South Korea again vows retaliation against North Korea

Updated - November 28, 2021 09:38 pm IST

Published - December 04, 2010 03:41 pm IST - SEOUL

South Korean Marines carry boxes of food on their their arrival at a port of the Yeonpyeong Island, South Korea, on Saturday. Photo: AP.

South Korean Marines carry boxes of food on their their arrival at a port of the Yeonpyeong Island, South Korea, on Saturday. Photo: AP.

South Korea’s new defence minister took office on Saturday and vowed a strong military response that would force rival North Korea to surrender if it attacks the South again.

Kim Kwan-jin’s predecessor resigned amid criticism that the government responded weakly to a November 23 North Korean artillery barrage on a South Korean island near their disputed western sea border that killed two South Korean marines and two civilians.

During a confirmation hearing on Friday, Mr. Kim warned that South Korea would launch air strikes on the communist North if it stages another attack.

“If North Korea carries out a military provocation on our territory and people again, we must retaliate immediately and strongly until they completely surrender,” Mr. Kim said in a speech on Saturday to senior military officials.

Mr. Kim also called for military readiness, saying North Korea would plot new provocations. He later visited the island targeted by the North Korean attack and vowed to take strong measures to ensure North Korea would not dare to make more provocations. He said the military would quickly hold firing drills if the weather permits, according to the Yonhap news agency.

Skirmishes occur periodically along the two Koreas’ disputed maritime border, but the latest assault was the first since the 1950-53 Korean War to target a civilian area.

The attack came eight months after an alleged North Korean torpedo strike on a South Korean warship killed 46 sailors. North Korea has denied involvement.

Critics have questioned President Lee Myung-bak’s willingness to stand up militarily to the North, despite his tough stance of refusing to coddle the reclusive regime since taking office nearly three years ago.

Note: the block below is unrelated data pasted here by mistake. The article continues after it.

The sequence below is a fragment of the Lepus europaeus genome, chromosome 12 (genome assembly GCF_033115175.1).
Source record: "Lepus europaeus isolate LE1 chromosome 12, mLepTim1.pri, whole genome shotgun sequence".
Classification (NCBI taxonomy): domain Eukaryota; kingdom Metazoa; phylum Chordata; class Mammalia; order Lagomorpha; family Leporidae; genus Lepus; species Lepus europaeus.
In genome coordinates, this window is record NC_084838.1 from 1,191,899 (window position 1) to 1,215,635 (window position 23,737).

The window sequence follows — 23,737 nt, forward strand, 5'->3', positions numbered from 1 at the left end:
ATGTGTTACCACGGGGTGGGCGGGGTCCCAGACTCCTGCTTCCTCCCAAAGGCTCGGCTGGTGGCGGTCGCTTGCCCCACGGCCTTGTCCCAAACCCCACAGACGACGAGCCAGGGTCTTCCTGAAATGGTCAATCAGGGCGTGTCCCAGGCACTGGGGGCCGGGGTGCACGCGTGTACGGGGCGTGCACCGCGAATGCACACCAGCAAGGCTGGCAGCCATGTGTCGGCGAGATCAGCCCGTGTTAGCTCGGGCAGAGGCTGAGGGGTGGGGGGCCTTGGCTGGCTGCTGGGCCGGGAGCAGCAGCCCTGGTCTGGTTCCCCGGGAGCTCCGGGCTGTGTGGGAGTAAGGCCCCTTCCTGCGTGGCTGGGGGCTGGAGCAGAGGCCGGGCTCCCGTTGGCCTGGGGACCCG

Mr. Lee must balance calls for a harsh response with the knowledge that Seoul, a city of more than 10 million people, is only 30 miles (50 kilometers) from the heavily militarized border and within easy range of North Korean artillery.

On Friday, the U.S. Senate approved a resolution condemning the North Korean attack and urging the North to halt all nuclear activities and refrain from any further actions that may destabilize the Korean peninsula.

“This brazen attack is one in a series of actions by the government of North Korea that undermine regional peace and security, especially on the Korean peninsula,” the resolution said.

Also on Friday, U.S. Secretary of State Hillary Rodham Clinton said she will meet with her South Korean and Japanese counterparts on Monday in Washington “to review the approach we should be taking” toward North Korea.

“What we object to is a pursuit of nuclear weapons that can be used to threaten and intimidate their neighbours and beyond,” Ms. Clinton said in Bahrain. “That is unacceptable, and it is destabilizing.”

Ms. Clinton will hold separate meetings with the South Korean and Japanese foreign ministers on Monday before the three meet together later in the day, State Department spokesman P.J. Crowley said.

After quitting the six-nation talks in April 2009, North Korea has shown it is eager to restart them to gain much-needed fuel oil and aid in exchange for nuclear disarmament. However, North Korea’s recent revelation that it has developed a large uranium enrichment facility, giving it a new method for making material for bombs, has further called into question its intent to disarm.

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